11:34 GMT +322 October 2018
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    The US Navy has started to deploy underwater drones beneath the arctic ice both to study the deterioration of the ice sheet due to climate change and to help plan for anticipated increases in traffic as previously frozen waterways open up.

    Radiation Scare: US, Canada Training for Nuke Satellite Crash in Arctic

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    US and Canada are busy preparing to fend off the threat allegedly posed to them by Russia’s new weapons, above all a nuclear-powered cruise missile.

    In late February, members of the US National Guard and Canadian reservists held a joint drill, codenamed Exercise Arctic Eagle 2018, to respond to potentially dangerous radiation releases in the Arctic, The War Zone reported.

    The drills, conducted near the US Army’s Fort Greenly in Alaska, included, among other things, mock crises, a scenario involving the need to locate a crashed satellite and contain the radiological material it had deposited across a wide area as it plummeted to earth.

    While US land forces have been going through the training exercise in Arctic conditions in Alaska as part of the Arctic Edge 2018 exercises, the US and Britain are holding joint naval exercises  near the North Pole.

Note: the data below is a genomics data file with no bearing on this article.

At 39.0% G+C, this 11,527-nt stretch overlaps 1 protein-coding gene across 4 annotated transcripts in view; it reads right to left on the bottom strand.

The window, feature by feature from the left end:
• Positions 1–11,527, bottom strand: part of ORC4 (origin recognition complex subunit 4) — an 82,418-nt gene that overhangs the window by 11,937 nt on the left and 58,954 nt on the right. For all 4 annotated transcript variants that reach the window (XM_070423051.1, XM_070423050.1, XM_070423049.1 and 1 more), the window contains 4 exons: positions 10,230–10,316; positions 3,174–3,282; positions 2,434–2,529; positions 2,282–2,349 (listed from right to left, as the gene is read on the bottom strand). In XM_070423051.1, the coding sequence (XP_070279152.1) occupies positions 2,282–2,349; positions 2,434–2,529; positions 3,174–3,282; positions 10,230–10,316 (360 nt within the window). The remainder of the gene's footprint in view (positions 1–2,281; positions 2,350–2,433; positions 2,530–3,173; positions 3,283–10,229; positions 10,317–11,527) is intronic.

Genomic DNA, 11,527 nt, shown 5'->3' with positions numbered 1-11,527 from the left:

In a parallel development, two nuclear-powered US submarines participating in the Ice Exercise event have released several training torpedoes to “test under-ice weapons systems and validate tactics for weapon employment," Ryan Dropek, a weapons tester for the US Navy, said in a March 19 news release.

    Washington plans to significantly expand its naval presence in the Arctic as polar ice caps melt away and the navigable ocean there expands.

    READ MORE: Cold War: US Arctic Drills Prep For Frigid Fight

    Related:

    US Navy Submarines Test Fire Torpedoes in Arctic Exercises
    Cold War: US Arctic Drills Prep For Frigid Fight
    Tags:
    training, nuclear satellite, radiation release, Atctic drill, US National Guard, Ryan Dropek, Canada, United States
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